She and the late Dr Kate Granger, who started the “hello my name is” campaign, were having chemotherapy at the same time and became friends, sharing their experience as professionals who were receiving treatment for cancer.

She agreed with Kate that introducing yourself to your patient was essential. “You’ve no idea how hard it is to be woken up in the middle of the night for your obs, without the nurse introducing herself,” she told the audience. “You just feel like an object.”

Meanwhile, in theatre, awaiting surgery before the anaesthetics kicked in, there were so many people “milling” about “gossiping”, she said.

You were aware of their conversations and that they weren’t focused on you or introducing who they were, said Liz. She told theatre staff they should wait five minutes, not gossip in front of the patient and only come in when the patient was fully anaesthetised.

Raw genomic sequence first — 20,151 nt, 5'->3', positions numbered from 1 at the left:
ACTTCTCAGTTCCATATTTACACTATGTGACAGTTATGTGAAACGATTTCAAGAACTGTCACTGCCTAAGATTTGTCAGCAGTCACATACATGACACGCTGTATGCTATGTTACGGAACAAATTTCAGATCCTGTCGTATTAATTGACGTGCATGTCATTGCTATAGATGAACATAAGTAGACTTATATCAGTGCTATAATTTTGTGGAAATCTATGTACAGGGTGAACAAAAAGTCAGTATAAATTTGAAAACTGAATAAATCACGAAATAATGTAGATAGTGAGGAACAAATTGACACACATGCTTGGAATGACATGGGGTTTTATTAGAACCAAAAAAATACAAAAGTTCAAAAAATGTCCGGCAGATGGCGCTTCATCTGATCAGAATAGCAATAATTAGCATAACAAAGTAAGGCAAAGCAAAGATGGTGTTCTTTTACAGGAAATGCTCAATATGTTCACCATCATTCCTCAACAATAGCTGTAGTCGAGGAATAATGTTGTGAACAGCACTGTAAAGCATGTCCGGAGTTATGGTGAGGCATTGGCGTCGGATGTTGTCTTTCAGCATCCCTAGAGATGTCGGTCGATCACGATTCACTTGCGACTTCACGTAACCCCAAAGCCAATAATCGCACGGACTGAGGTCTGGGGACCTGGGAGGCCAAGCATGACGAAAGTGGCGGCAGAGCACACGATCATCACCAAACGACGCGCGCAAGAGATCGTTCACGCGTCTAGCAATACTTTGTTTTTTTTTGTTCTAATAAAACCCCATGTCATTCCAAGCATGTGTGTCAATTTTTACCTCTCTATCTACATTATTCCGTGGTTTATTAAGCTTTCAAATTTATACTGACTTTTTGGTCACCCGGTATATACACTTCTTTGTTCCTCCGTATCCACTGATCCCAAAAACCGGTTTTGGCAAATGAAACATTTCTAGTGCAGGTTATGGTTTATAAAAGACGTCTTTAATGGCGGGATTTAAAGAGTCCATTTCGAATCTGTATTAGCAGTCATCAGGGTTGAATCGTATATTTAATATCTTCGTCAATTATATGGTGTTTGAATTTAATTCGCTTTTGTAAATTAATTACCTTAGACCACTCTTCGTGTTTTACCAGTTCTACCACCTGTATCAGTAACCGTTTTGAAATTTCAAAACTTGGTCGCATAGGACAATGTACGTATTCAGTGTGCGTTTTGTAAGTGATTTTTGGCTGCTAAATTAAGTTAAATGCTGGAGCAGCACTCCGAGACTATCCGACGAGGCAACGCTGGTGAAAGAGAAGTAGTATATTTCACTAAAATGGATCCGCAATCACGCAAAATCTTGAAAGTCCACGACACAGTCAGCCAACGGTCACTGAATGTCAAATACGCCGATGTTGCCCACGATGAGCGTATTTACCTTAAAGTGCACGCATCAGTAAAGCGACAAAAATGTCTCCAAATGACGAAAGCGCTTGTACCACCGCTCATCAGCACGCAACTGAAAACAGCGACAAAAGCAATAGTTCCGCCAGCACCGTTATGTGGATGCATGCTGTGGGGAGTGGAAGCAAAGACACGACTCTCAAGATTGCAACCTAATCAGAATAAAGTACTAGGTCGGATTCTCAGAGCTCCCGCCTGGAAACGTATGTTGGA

She also said that she was told about the hundreds of side effects of chemotherapy – but not told how to cope with them.

She lost her hair but was not told how to draw eyebrows on with a pencil, or how to cope with the loss of libido following chemotherapy.

“Would you want to be cared for by every nurse and doctor in your organisation, but would you want to be cared for by a nurse like you?”

Liz embraced losing her hair and, instead of using a “rubbish” NHS wig, she enjoyed having a Turkish shave and temporary tattoos on her head. She said she wanted to share with others that they can approach their treatment as they wish to. As a fitness fanatic, she also wanted health professionals to recommend cancer patients should try to exercise to release endorphins and aid their recovery, she added.